Interview: Mohammed Al Kathiri

To what extent can Saudi Arabia improve its non-oil trade balance through production of consumer goods? Which areas offer the greatest potential?

MOHAMMED AL KATHIRI: Saudi Arabia is the largest economy in the region, a member of the G20, and the most populous country in the GCC. These factors provide Saudi Arabia the ability to expand its economy from overdependence on oil production. Saudi Arabia’s GDP increased by 4.4% in the second half of 2014 while the growth of non-oil products rose by 13% over the same period. Already a quarter of exports are non-oil products. This gives you an indication of how Saudi Arabia is trying to create a balance in its economy and its exports.

The Kingdom is still dependent on oil exports, but efforts have been made by both the Saudi government and the private sector in recent years to diversify the economy. We have seen the establishment of new industrial cities, the expansion of Jubail and Yanbu industrial areas, and changes in laws and regulations to encourage domestic and foreign investors.

We also have the new Ras Al Khair project coming on-line, which is a huge investment. This is a joint effort between government and private sector, because without the participation of the private sector you cannot successfully diversify. The government, in turn, is easing regulations to support private sector growth and involvement in the large-scale projects.

What is being done to attract international companies to invest in the Kingdom and establish joint ventures with local players?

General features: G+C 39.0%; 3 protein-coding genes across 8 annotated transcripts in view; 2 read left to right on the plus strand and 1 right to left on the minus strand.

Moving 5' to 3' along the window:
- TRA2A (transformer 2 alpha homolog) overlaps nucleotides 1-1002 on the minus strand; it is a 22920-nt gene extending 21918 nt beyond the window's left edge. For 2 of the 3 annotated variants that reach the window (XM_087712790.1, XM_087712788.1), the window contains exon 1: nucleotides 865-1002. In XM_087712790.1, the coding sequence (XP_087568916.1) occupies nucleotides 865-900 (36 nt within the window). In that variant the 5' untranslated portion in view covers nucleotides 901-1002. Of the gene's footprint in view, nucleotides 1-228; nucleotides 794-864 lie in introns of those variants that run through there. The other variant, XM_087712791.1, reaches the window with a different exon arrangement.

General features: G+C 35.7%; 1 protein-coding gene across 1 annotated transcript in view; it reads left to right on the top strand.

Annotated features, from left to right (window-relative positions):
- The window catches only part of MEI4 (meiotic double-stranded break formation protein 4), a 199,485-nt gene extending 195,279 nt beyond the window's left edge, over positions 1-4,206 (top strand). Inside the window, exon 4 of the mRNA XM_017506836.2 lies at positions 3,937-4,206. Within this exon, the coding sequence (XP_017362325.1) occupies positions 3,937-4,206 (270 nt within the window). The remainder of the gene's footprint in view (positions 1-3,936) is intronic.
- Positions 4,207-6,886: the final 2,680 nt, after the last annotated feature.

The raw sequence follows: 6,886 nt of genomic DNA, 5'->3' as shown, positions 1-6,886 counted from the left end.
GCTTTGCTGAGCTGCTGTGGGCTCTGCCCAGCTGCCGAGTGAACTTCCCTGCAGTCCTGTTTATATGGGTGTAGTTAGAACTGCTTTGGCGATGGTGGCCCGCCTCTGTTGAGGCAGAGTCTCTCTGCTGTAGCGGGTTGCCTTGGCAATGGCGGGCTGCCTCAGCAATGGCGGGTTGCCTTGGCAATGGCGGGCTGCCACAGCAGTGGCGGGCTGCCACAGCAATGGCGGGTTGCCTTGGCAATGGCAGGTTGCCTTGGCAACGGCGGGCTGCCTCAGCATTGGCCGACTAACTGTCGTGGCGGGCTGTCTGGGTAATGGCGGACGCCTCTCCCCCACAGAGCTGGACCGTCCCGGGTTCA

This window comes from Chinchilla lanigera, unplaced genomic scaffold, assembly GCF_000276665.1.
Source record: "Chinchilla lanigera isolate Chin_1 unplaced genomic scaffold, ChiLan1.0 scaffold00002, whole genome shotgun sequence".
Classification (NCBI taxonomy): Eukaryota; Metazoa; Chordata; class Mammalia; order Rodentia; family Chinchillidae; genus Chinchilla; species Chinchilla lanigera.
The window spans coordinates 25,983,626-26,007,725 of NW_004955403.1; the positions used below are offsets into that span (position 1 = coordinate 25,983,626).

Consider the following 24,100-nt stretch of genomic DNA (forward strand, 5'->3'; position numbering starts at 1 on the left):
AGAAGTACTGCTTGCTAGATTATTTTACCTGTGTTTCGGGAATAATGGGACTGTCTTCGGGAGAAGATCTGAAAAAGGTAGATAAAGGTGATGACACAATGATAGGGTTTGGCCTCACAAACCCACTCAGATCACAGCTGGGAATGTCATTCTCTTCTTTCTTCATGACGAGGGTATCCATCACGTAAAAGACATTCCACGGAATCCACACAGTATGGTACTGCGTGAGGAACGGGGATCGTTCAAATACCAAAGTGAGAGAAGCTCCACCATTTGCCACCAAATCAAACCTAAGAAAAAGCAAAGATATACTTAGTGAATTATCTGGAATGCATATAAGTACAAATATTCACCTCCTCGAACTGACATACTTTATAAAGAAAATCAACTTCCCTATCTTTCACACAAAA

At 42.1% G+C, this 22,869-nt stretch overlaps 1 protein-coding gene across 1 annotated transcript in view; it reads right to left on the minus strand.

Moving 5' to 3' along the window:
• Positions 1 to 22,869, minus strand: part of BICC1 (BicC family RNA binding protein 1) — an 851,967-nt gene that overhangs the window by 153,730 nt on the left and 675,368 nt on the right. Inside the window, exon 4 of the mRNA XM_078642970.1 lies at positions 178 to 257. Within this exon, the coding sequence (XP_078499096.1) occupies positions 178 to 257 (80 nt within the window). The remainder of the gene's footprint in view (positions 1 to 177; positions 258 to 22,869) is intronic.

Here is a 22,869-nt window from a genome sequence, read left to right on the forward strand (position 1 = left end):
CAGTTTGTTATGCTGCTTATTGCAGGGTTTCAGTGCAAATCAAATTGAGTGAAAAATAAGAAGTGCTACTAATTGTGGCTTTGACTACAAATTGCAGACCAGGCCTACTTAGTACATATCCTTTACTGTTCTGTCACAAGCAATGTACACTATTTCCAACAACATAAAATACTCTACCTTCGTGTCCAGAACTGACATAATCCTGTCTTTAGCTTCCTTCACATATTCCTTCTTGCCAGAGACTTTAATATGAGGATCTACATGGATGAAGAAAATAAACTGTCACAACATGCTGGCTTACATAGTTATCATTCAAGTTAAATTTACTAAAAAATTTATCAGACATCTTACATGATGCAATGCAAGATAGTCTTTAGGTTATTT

AL KATHIRI: Saudi Arabia has been working hard to attract international companies for many years. With the establishment of the Saudi Arabian General Investment Authority (SAGIA) more than 10 years ago, the Kingdom showed its commitment to attracting foreign investors, and under the foreign investors law the government has created new incentives to attract overseas investment, such as allowing foreign companies to own land. SAGIA, which is responsible for issuing licences, is helping to reduce the bureaucracy involved in establishing operations here and speeding up the process for companies looking to enter the market.

To better facilitate knowledge transfer SAGIA is undertaking to be more selective in issuing licences to companies that bring value to the economy either through technology or job creation.

For foreign small and medium-sized enterprises (SMEs), it is recommended they look for local partners that know the market and how to do business in Saudi Arabia. This will make it much easier for foreign SMEs to succeed, because they will have a partner who will share costs and risks and who has the right people with knowledge of the market.

How can the Kingdom make the most of its comparative advantages to be competitive with other countries for foreign investment?

AL KATHIRI: The most important thing Saudi Arabia should do is to identify and focus on its strengths. We have a strong industrial sector, which could and should become the central pillar of our economy as we look to diversify away from oil. One of the greatest advantages for industry in Saudi Arabia is access to energy and abundant resources. If you look also at the social and political stability of Saudi Arabia, you find a country that is very safe for foreign investment. The geographic location of Saudi Arabia is also important. By plane we are four hours from India, two hours from Africa and four hours from Europe.

Another great strength is the government’s commitment to spurring economic growth through significant domestic investment. The final comparative advantage that should be highlighted is human capital. We have an incredibly young and dynamic workforce. Significant investment in the Kingdom’s education system, the expansion of training facilities, as well as the creation of the King Abdullah Scholarship Programme will translate into a highly educated, highly skilled national labour market which will encourage greater economic growth.